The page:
Trial Finds Heightened Blood Clot Risk with High Xeljanz Doses, FDA Alerts

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The United States Food and Drug Administration (FDA) has recently issued an alert regarding Xeljans (tofacitinib) in treating rheumatoid arthritis patients. The public alert stated that a safety clinical trial found a heightened risk of blood clots in the lungs leading to death when a 10 mg twice daily dose of the drug was administered to patients of this affliction. The FDA notes that they have not approved this dosage for rheumatoid arthritis patients, only for those with ulcerative colitis.

Pfizer, the manufacturer of the drug, has begun to transition patients using the high 10 mg twice daily dose to the lower 5 mg twice daily dose, which has already been approved for by the administration. The FDA is collaborating with Pfizer to evaluate any other significant safety information for the product and will update the public with any new developments.

Tofacitinib decreases the activity of the immune system, which help alleviate rheumatoid arthritis, where the body attacks its own joints, causing pain, swelling, and loss of function. The drug was first approved in 2012 for adult rheumatoid arthritis patients who were unresponsive to other treatments. This was then extended in 2017 for the treatment of psoriatic arthritis in similar patient situations, and later in 2018 for ulcerative colitis.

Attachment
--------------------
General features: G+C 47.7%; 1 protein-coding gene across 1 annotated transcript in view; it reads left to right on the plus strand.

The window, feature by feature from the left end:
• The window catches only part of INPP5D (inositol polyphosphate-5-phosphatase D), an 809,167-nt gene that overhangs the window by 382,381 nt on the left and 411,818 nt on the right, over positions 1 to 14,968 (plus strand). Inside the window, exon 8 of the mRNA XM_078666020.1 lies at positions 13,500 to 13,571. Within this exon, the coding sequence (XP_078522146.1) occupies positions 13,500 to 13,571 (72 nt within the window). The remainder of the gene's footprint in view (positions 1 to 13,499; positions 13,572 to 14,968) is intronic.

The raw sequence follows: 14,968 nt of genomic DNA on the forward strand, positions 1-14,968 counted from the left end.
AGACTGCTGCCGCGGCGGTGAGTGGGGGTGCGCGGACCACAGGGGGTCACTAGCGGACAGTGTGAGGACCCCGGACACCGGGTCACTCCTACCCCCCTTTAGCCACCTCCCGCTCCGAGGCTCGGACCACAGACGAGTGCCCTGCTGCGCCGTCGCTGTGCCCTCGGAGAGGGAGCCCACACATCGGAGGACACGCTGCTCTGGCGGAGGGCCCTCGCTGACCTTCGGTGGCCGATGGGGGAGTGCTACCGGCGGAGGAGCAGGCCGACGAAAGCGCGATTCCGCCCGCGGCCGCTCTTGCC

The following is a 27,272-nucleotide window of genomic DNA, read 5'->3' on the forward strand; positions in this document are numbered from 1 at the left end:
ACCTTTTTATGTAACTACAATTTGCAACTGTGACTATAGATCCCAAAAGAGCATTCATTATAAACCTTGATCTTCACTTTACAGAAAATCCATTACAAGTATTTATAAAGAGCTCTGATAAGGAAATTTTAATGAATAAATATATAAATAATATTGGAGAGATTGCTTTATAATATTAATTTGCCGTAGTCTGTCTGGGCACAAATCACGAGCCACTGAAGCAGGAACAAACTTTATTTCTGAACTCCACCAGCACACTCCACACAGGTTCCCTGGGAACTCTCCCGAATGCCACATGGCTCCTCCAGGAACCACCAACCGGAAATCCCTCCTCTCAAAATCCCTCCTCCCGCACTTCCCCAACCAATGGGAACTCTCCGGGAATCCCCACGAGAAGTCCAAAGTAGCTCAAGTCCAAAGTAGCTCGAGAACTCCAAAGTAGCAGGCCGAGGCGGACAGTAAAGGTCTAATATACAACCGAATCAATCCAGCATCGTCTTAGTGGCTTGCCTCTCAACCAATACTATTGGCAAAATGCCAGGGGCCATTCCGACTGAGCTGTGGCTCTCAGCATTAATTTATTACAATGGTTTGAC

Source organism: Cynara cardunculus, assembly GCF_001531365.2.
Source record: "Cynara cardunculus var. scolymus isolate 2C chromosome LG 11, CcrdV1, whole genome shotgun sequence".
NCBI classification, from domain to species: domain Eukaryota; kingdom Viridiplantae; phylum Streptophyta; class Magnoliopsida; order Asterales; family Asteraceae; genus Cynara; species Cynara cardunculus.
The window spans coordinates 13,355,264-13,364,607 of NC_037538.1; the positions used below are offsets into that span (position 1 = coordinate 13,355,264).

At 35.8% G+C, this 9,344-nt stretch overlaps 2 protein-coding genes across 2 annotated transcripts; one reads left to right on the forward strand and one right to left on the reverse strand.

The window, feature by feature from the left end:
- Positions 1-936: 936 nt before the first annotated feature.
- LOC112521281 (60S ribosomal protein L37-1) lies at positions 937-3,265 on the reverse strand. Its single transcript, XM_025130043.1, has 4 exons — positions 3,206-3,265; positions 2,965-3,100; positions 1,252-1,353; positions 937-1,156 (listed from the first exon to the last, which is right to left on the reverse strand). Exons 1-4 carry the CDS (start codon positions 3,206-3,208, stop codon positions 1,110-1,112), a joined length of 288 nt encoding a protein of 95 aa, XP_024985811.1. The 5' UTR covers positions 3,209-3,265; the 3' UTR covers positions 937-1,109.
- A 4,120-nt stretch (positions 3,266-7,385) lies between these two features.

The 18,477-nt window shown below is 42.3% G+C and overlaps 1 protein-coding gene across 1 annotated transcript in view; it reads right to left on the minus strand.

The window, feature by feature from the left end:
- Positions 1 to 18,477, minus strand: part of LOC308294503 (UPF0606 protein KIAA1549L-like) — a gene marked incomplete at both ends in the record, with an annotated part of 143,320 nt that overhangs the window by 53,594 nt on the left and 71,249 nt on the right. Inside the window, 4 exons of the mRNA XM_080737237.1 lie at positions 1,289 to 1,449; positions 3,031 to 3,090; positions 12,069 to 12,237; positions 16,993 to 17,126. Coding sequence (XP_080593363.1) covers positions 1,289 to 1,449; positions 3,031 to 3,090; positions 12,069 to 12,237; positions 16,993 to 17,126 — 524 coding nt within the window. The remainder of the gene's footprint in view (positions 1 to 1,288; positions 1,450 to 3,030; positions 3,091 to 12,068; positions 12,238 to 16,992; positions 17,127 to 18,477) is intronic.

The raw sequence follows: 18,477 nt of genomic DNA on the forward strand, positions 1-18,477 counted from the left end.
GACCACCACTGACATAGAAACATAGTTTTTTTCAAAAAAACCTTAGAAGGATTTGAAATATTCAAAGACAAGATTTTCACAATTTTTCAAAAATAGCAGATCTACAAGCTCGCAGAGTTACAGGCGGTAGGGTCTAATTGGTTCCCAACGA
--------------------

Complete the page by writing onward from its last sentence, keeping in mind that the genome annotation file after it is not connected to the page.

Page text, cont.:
The product has been monitored in an ongoing trial since its first approval to evaluate the risk of heart complications, cancer, and infection at the two different doses. The most recent analysis of data showed an increased occurrence of blood clotting in the lungs and death of patients treated with the higher dose in comparison to those at the lower dose.

Immunology drug market research published by iData Research indicates that this product represents just under 3% of the total market share and is manufactured solely by Pfizer, with their patent expiring in 2020. Xeljanz is one of Pfizer’s leading brands, and the company has been playing the improved sales of this product to its strengths. Therefore, with this negative news regarding complications using their product, Pfizer’s platform based on the performance of Xeljanz may experience some pushback.

The FDA states that healthcare professionals should follow the guidelines in the drug’s prescribing information. Patients should not stop or change their dose without consulting their healthcare professional, and should seek medical attention immediately if they experience lung blood clot symptoms, such as shortness of breath, chest/back pain, coughing up blood, excessive sweating, or clammy/bluish skin.


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